The White House, President George W. Bush Click to print this document

For Immediate Release
Office of the Press Secretary
February 6, 2002

Remarks by the President to the NYPD Command and Control Center Personnel
NYPD Command and Control Center
New York, New York

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2:48 P.M. EST

THE PRESIDENT:  Please be seated.  Thank you all.  It's nice to be back in New York City, and I am so proud to stand here today with New York's Finest, and New York's Bravest.

I have a message for you from your fellow Americans:  Police and firefighters of New York, you have this nation's respect, and you'll have this nation's support.

The budget that Tom talked about increases the federal commitment to our nation's first responders by more than 1,000 percent.  It is the right thing to do.  And you all are the right -- to help us continue to fight this war on terror.

I want to thank Tom Ridge for taking on the job.  He was a good governor; he's a very good Homeland Security Director.  I know he comes from Pennsylvania -- (laughter) -- but I'm proud of the job he's doing.  He's helping to develop a national strategy that starts with understanding that the best responders and the best response starts at the local level.  And the role of the federal government is to facilitate the job done at the local level.

And so, Governor, thank you so much for taking on this big assignment.  (Applause.)

I want to thank your Governor.  You know, it's very important to have a steady hand, an anchor in the wind, in a time of crisis.  I think that's how you can determine whether or not somebody knows how to lead.  And your Governor showed your state and the country that he is a leader.  And I'm proud to call him friend.  I hope you're proud to call him Governor.  (Applause.)

I appreciate your Mayor.  He's come in with a tough job, but he's going to tackle it with a lot of savvy.  And New York made the right decision when they picked Mayor Bloomberg.  He's got a lot of financial background; he's going to help New York City guide -- (laughter and applause.)  It's important that you picked somebody who understands numbers over a politician, because he's going to be able to help guide you through this tough period.  It's important.  I think you made a good choice, I really do.  And I'm proud to work with him.

I want to thank Vito for being here as well.  He's a fine member of the United States Congress.  (Applause.)  Vito likes to bring his sister to every event.  (Laughter.)  Five sisters.  Only one of them yelled.  (Laughter.)

And I want to thank -- I want to thank Commissioner Kelly.  It's good to see you again, Commissioner.  I'm proud of your record, proud of your accomplishments.  (Applause.)

Last week I reported to our Congress that the state of our union has never been stronger; that despite a war, a recession, despite continuing danger, we are strong, really strong, because our people are strong.  And there's no stronger people than the men and women who wear the uniform here in New York.  There's no stronger people than those who kind of set the new standard of courage and honor.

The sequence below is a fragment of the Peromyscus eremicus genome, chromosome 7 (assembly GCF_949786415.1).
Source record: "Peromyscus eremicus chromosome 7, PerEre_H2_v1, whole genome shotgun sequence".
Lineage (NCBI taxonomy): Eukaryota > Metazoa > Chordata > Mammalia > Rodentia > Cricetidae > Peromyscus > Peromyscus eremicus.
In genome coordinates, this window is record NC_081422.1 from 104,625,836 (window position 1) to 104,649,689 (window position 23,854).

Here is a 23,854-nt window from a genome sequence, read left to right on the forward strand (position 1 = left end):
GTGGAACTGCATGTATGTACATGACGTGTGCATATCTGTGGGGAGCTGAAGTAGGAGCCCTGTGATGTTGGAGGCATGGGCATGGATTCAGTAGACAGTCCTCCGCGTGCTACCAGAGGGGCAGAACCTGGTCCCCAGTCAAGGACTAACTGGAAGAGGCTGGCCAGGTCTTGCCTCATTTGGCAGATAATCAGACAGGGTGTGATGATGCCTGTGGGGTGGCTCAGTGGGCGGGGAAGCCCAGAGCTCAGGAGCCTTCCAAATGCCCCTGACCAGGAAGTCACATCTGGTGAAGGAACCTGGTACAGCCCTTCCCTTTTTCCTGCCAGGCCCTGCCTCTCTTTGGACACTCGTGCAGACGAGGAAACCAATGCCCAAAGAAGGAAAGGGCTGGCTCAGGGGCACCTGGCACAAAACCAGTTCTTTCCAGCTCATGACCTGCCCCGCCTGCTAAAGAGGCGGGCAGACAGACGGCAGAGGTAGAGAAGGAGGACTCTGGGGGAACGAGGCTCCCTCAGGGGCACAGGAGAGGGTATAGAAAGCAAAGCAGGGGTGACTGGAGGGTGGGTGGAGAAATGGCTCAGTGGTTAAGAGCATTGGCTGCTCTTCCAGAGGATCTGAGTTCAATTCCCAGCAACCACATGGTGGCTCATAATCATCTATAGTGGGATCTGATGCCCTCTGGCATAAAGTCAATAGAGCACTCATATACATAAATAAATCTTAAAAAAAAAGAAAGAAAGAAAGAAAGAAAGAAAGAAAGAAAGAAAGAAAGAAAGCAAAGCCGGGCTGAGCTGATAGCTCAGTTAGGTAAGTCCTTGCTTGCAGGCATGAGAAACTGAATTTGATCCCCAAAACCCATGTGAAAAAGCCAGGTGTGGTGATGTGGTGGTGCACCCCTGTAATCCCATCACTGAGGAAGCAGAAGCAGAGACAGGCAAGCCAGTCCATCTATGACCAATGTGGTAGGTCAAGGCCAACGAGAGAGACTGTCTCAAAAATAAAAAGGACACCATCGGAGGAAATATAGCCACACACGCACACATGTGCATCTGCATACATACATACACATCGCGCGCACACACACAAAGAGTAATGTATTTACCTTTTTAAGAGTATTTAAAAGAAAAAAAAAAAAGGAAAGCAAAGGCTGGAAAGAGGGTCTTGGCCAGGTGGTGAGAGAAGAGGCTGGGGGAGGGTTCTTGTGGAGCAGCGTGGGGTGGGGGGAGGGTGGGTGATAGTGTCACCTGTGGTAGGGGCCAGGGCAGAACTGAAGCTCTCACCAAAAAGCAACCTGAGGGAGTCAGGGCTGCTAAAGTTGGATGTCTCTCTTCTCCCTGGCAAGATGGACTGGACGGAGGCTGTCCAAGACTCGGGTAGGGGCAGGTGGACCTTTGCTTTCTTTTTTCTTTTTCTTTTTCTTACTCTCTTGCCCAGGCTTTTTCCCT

There's a new ethic in America -- at least I think one's coming on -- a new culture, a culture to replace -"if it feels good, do it" with one of responsibility, with one defined by those brave words, "Let's roll."  (Applause.)

But that's nothing new for the firefighters and the policemen of New York.  That's been your ethic for a long, long time.  That ethic's been around here way before September the 11th.  And a lot of people are lucky the ethic was around.

As you rebuild your ranks, every new recruit walks in the path of heroes.  And as a result of some of the courageous action here, not only is a new ethic evolving, but there's some fantastic examples for young recruits to follow.

Peter Ganci -- many of you knew him.  He was the highest-ranking uniform officer in the New York Fire Department.  His deputy, Michael Regan, saw him for the last time on the morning of September the 11th, after the first building had collapsed and while the second building was still burning.  Michael Regan recalled this:  Peter directed every citizen and every firefighter to go north to safety; and he want south, directly into danger.  Let's roll.

Brian McDonnell.  Or, maybe -- maybe you knew Brian well here.  His wife called him a cop's cop.  He was a former Army paratrooper.  He was known for always putting his colleagues first.  September the 11th, he was last seen charging into the south tower to help his fellow citizens.

On the worst day this city has ever known, we saw some of the finest people New York has ever produced.  We mourn every loss.  We remember every life.  But they will not have died in vain.

I told our country and I told the world that we don't seek revenge, we seek justice.  And I want to assure you all, those who have been touched by this terrible tragedy, justice will be meted out.  I unleashed the mighty United States military and they have not let us down.  In five short months, in a brief period of time, we have completely routed the Taliban.  I said loud and clear, if you harbor a terrorist, if you feed a terrorist, you're just as guilty as the terrorist, and the Taliban found out what we meant.  (Applause.)